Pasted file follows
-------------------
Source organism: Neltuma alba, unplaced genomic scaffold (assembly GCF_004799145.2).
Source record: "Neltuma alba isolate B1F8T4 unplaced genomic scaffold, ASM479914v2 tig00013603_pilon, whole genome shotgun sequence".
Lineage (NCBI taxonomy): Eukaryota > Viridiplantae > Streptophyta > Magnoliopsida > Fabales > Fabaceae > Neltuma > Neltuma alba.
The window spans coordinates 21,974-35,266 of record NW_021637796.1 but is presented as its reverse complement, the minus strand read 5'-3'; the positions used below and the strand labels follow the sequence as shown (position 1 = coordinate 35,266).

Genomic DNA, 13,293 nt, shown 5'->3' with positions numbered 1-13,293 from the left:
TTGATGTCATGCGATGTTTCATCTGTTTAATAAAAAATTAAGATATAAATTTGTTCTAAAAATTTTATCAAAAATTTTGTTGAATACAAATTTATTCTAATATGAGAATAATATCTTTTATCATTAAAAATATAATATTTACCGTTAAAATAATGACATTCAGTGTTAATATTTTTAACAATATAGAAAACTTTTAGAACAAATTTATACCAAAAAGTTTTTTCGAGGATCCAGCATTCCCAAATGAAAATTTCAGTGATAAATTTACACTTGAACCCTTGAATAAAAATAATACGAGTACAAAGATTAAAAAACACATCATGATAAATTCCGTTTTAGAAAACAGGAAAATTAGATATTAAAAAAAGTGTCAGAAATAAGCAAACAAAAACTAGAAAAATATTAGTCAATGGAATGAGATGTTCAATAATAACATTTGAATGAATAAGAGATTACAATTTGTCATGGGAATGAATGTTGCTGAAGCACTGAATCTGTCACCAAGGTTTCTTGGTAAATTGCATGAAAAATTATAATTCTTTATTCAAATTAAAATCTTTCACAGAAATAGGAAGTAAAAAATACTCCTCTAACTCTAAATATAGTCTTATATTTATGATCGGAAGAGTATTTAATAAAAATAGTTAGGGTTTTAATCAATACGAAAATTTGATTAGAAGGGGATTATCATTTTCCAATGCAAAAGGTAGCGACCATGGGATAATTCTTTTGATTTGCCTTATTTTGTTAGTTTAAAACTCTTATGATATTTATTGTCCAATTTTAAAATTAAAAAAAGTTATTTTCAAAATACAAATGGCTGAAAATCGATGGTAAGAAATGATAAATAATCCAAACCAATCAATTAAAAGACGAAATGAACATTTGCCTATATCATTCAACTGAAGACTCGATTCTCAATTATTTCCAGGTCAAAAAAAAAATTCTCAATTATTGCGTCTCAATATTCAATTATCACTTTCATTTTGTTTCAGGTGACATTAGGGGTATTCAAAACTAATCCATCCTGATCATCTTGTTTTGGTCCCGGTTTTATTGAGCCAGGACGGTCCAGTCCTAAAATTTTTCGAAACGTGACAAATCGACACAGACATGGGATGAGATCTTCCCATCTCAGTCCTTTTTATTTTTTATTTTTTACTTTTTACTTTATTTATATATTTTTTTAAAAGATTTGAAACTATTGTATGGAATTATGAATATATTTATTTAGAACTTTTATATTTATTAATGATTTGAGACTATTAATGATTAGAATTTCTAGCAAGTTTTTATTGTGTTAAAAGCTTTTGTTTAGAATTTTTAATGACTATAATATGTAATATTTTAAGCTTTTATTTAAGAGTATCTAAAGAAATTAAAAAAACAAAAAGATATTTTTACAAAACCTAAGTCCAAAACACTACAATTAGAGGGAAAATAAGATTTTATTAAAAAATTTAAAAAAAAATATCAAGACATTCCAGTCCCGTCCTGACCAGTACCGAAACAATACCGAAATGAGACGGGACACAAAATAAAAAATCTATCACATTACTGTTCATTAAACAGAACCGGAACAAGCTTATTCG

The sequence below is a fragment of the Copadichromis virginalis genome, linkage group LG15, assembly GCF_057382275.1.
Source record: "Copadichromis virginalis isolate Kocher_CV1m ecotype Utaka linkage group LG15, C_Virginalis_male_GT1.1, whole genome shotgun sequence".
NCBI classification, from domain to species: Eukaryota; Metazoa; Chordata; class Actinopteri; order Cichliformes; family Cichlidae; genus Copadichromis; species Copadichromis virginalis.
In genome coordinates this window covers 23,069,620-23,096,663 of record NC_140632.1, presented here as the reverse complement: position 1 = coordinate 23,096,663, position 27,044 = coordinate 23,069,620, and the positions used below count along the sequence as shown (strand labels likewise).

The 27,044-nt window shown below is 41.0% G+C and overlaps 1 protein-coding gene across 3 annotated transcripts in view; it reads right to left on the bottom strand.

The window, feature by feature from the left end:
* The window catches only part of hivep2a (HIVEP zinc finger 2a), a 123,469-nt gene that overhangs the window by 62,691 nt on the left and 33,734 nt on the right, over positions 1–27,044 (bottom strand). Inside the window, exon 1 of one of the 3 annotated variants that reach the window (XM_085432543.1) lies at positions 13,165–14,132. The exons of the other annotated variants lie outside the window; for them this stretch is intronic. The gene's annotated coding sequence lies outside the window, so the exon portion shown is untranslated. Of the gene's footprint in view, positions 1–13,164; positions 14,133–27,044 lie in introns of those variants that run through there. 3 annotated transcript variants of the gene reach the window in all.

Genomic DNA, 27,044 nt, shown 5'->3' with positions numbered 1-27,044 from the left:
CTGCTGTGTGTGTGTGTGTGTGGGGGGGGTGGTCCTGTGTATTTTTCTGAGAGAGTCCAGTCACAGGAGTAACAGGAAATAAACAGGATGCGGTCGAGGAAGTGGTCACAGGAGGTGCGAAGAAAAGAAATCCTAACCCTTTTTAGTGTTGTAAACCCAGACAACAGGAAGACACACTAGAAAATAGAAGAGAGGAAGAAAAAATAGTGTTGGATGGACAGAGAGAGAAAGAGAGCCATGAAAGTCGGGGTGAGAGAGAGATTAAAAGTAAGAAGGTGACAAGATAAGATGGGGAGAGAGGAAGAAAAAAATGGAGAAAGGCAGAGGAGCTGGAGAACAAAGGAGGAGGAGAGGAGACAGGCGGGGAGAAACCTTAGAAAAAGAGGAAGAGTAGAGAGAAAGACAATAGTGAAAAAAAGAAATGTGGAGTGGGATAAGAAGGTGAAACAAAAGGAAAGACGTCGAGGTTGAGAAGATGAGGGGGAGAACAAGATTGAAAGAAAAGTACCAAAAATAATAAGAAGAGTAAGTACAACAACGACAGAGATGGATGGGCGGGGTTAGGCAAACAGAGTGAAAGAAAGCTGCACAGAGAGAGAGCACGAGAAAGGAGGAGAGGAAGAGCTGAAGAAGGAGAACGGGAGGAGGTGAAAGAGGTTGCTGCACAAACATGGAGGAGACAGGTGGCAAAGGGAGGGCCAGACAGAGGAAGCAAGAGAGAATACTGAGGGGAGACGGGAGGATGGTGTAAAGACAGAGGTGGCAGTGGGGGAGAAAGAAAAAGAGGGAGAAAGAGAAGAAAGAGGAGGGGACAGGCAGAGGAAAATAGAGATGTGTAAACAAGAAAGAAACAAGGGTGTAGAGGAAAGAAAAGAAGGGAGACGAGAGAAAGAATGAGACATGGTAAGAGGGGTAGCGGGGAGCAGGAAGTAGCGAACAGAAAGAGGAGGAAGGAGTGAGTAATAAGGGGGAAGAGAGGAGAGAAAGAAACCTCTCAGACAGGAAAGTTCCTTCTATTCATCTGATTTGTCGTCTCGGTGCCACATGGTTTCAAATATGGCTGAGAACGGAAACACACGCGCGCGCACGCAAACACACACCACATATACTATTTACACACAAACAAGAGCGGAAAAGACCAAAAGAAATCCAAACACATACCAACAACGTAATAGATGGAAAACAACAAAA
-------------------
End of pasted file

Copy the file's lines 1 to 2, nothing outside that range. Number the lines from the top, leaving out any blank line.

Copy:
Source organism: Neltuma alba, unplaced genomic scaffold (assembly GCF_004799145.2).
Source record: "Neltuma alba isolate B1F8T4 unplaced genomic scaffold, ASM479914v2 tig00013603_pilon, whole genome shotgun sequence".